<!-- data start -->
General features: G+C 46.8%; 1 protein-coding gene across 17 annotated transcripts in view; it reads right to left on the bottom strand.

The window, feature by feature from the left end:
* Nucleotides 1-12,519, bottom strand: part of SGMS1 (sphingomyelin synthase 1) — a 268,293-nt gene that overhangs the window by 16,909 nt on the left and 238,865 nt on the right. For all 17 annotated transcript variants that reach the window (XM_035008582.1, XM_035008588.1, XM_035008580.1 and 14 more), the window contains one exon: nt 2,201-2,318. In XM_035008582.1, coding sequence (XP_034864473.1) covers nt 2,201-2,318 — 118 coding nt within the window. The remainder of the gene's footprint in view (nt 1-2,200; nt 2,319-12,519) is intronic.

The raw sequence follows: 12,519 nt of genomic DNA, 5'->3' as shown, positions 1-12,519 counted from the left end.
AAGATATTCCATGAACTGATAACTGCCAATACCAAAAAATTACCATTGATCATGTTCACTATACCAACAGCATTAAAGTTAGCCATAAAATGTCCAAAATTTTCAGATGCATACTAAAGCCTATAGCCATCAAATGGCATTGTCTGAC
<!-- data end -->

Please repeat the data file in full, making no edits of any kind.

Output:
General features: G+C 46.8%; 1 protein-coding gene across 17 annotated transcripts in view; it reads right to left on the bottom strand.

The window, feature by feature from the left end:
* Nucleotides 1-12,519, bottom strand: part of SGMS1 (sphingomyelin synthase 1) — a 268,293-nt gene that overhangs the window by 16,909 nt on the left and 238,865 nt on the right. For all 17 annotated transcript variants that reach the window (XM_035008582.1, XM_035008588.1, XM_035008580.1 and 14 more), the window contains one exon: nt 2,201-2,318. In XM_035008582.1, coding sequence (XP_034864473.1) covers nt 2,201-2,318 — 118 coding nt within the window. The remainder of the gene's footprint in view (nt 1-2,200; nt 2,319-12,519) is intronic.

The raw sequence follows: 12,519 nt of genomic DNA, 5'->3' as shown, positions 1-12,519 counted from the left end.
AAGATATTCCATGAACTGATAACTGCCAATACCAAAAAATTACCATTGATCATGTTCACTATACCAACAGCATTAAAGTTAGCCATAAAATGTCCAAAATTTTCAGATGCATACTAAAGCCTATAGCCATCAAATGGCATTGTCTGAC